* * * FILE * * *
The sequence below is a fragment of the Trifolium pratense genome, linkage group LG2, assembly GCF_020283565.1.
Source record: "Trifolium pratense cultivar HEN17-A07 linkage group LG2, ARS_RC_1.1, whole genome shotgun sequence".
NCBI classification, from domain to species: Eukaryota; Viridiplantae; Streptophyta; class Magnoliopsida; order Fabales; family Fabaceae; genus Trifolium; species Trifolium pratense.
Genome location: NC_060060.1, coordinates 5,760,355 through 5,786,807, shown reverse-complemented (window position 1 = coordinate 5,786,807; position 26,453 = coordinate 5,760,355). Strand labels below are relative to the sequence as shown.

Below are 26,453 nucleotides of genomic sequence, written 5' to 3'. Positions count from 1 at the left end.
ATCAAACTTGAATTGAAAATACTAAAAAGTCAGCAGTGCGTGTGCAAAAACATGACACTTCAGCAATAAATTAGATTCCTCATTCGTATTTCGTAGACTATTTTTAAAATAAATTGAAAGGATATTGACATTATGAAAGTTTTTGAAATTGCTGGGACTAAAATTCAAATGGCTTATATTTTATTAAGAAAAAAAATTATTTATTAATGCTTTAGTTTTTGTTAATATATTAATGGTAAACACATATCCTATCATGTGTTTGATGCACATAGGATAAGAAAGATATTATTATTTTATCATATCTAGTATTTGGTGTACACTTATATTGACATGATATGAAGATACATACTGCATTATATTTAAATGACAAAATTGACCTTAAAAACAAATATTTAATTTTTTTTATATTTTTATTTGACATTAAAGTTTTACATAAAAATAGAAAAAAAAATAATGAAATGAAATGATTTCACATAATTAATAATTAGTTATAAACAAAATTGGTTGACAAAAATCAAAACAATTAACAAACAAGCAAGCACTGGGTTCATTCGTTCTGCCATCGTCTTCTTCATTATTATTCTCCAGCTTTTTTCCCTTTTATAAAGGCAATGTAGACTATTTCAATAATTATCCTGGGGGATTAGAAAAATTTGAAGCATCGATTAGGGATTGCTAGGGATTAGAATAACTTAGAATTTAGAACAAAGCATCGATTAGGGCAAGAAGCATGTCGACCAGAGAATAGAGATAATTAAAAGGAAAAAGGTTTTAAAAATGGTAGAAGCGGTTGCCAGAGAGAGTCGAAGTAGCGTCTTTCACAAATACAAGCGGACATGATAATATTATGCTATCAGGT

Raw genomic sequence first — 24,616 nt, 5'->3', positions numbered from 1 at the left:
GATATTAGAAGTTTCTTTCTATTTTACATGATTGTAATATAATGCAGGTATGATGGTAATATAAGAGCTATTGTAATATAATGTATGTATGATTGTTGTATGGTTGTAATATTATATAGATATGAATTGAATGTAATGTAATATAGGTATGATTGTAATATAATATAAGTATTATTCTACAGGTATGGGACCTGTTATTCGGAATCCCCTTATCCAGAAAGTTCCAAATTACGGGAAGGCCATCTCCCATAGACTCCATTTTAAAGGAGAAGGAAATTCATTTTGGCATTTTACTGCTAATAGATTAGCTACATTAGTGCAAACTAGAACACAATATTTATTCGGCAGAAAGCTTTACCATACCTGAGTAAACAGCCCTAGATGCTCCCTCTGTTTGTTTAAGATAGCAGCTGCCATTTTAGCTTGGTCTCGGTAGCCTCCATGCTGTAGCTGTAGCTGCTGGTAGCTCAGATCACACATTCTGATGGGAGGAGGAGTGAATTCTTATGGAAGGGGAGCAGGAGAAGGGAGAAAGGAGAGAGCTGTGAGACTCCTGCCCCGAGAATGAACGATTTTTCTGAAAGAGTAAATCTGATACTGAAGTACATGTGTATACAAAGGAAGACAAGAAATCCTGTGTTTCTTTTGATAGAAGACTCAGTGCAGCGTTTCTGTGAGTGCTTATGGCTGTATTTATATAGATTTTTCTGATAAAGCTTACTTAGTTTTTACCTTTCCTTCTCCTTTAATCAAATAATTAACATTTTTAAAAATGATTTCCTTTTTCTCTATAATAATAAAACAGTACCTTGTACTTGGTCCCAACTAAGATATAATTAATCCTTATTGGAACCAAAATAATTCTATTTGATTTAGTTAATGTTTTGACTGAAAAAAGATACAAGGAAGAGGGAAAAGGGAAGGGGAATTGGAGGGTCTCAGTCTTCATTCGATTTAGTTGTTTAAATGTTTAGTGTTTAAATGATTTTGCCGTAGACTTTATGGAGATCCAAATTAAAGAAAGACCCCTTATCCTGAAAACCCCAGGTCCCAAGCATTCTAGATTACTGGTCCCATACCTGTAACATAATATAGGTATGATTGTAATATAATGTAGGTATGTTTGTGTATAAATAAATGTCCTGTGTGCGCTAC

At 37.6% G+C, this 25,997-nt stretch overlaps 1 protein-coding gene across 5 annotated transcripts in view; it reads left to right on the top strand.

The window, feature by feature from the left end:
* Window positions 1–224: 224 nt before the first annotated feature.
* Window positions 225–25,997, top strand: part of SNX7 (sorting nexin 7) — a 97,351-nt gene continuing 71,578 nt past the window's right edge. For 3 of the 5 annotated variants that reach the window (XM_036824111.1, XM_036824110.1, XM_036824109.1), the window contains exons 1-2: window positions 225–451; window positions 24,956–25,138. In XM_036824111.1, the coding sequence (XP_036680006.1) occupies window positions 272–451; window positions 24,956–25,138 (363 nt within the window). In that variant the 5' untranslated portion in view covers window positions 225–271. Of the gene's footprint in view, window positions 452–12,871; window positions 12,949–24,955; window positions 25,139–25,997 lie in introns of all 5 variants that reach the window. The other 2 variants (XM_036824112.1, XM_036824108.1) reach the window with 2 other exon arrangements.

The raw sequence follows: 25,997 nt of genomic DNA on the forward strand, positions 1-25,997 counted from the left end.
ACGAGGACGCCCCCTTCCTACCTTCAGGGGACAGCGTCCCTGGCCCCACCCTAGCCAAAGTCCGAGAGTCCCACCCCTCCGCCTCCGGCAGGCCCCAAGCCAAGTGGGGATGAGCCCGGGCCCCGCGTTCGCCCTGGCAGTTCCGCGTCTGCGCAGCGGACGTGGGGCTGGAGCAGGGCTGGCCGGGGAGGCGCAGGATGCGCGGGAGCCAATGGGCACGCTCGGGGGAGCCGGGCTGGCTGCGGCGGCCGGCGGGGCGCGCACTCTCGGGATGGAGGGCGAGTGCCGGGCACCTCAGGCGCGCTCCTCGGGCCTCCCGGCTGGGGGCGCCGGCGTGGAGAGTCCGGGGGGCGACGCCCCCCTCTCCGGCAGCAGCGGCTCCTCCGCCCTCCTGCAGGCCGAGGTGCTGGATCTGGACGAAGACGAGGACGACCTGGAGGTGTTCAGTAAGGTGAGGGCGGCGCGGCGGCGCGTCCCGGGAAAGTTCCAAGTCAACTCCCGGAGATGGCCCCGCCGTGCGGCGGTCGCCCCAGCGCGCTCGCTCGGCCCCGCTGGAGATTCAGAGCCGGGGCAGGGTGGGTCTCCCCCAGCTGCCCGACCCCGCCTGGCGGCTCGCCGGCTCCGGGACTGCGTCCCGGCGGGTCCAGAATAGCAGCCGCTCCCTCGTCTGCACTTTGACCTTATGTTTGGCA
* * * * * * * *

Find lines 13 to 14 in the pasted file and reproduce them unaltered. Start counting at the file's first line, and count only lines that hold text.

The raw sequence follows: 25,997 nt of genomic DNA on the forward strand, positions 1-25,997 counted from the left end.
ACGAGGACGCCCCCTTCCTACCTTCAGGGGACAGCGTCCCTGGCCCCACCCTAGCCAAAGTCCGAGAGTCCCACCCCTCCGCCTCCGGCAGGCCCCAAGCCAAGTGGGGATGAGCCCGGGCCCCGCGTTCGCCCTGGCAGTTCCGCGTCTGCGCAGCGGACGTGGGGCTGGAGCAGGGCTGGCCGGGGAGGCGCAGGATGCGCGGGAGCCAATGGGCACGCTCGGGGGAGCCGGGCTGGCTGCGGCGGCCGGCGGGGCGCGCACTCTCGGGATGGAGGGCGAGTGCCGGGCACCTCAGGCGCGCTCCTCGGGCCTCCCGGCTGGGGGCGCCGGCGTGGAGAGTCCGGGGGGCGACGCCCCCCTCTCCGGCAGCAGCGGCTCCTCCGCCCTCCTGCAGGCCGAGGTGCTGGATCTGGACGAAGACGAGGACGACCTGGAGGTGTTCAGTAAGGTGAGGGCGGCGCGGCGGCGCGTCCCGGGAAAGTTCCAAGTCAACTCCCGGAGATGGCCCCGCCGTGCGGCGGTCGCCCCAGCGCGCTCGCTCGGCCCCGCTGGAGATTCAGAGCCGGGGCAGGGTGGGTCTCCCCCAGCTGCCCGACCCCGCCTGGCGGCTCGCCGGCTCCGGGACTGCGTCCCGGCGGGTCCAGAATAGCAGCCGCTCCCTCGTCTGCACTTTGACCTTATGTTTGGCA